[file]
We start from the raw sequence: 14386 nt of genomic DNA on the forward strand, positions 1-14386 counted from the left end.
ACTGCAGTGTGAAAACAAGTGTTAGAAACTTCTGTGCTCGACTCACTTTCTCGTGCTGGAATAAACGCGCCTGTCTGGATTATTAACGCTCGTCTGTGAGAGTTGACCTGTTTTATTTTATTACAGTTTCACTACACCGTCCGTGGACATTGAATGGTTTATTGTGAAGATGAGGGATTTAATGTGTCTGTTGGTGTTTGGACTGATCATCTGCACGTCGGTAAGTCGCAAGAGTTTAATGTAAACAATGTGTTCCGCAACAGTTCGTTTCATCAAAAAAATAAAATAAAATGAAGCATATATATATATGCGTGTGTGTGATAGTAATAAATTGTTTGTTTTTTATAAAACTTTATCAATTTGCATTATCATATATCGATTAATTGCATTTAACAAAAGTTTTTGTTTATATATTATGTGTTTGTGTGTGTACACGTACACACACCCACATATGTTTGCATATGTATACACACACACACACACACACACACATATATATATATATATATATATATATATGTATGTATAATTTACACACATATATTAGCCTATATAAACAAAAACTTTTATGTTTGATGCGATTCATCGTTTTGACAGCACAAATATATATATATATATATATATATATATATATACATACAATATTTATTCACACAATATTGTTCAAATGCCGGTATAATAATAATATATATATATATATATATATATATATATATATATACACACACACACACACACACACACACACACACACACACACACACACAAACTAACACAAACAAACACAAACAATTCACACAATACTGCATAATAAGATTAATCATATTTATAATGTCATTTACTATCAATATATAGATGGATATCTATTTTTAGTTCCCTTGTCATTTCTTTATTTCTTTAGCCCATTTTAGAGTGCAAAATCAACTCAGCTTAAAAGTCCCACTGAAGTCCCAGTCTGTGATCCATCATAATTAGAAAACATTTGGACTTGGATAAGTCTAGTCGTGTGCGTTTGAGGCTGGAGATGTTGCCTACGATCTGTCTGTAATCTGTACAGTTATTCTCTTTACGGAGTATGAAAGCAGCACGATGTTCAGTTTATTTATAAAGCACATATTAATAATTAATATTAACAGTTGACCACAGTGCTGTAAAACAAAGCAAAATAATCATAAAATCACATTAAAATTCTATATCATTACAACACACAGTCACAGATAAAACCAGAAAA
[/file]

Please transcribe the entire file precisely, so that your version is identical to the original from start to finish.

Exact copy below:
We start from the raw sequence: 14386 nt of genomic DNA on the forward strand, positions 1-14386 counted from the left end.
ACTGCAGTGTGAAAACAAGTGTTAGAAACTTCTGTGCTCGACTCACTTTCTCGTGCTGGAATAAACGCGCCTGTCTGGATTATTAACGCTCGTCTGTGAGAGTTGACCTGTTTTATTTTATTACAGTTTCACTACACCGTCCGTGGACATTGAATGGTTTATTGTGAAGATGAGGGATTTAATGTGTCTGTTGGTGTTTGGACTGATCATCTGCACGTCGGTAAGTCGCAAGAGTTTAATGTAAACAATGTGTTCCGCAACAGTTCGTTTCATCAAAAAAATAAAATAAAATGAAGCATATATATATATGCGTGTGTGTGATAGTAATAAATTGTTTGTTTTTTATAAAACTTTATCAATTTGCATTATCATATATCGATTAATTGCATTTAACAAAAGTTTTTGTTTATATATTATGTGTTTGTGTGTGTACACGTACACACACCCACATATGTTTGCATATGTATACACACACACACACACACACACACATATATATATATATATATATATATATATGTATGTATAATTTACACACATATATTAGCCTATATAAACAAAAACTTTTATGTTTGATGCGATTCATCGTTTTGACAGCACAAATATATATATATATATATATATATATATATATACATACAATATTTATTCACACAATATTGTTCAAATGCCGGTATAATAATAATATATATATATATATATATATATATATATATATATACACACACACACACACACACACACACACACACACACACACACACACAAACTAACACAAACAAACACAAACAATTCACACAATACTGCATAATAAGATTAATCATATTTATAATGTCATTTACTATCAATATATAGATGGATATCTATTTTTAGTTCCCTTGTCATTTCTTTATTTCTTTAGCCCATTTTAGAGTGCAAAATCAACTCAGCTTAAAAGTCCCACTGAAGTCCCAGTCTGTGATCCATCATAATTAGAAAACATTTGGACTTGGATAAGTCTAGTCGTGTGCGTTTGAGGCTGGAGATGTTGCCTACGATCTGTCTGTAATCTGTACAGTTATTCTCTTTACGGAGTATGAAAGCAGCACGATGTTCAGTTTATTTATAAAGCACATATTAATAATTAATATTAACAGTTGACCACAGTGCTGTAAAACAAAGCAAAATAATCATAAAATCACATTAAAATTCTATATCATTACAACACACAGTCACAGATAAAACCAGAAAA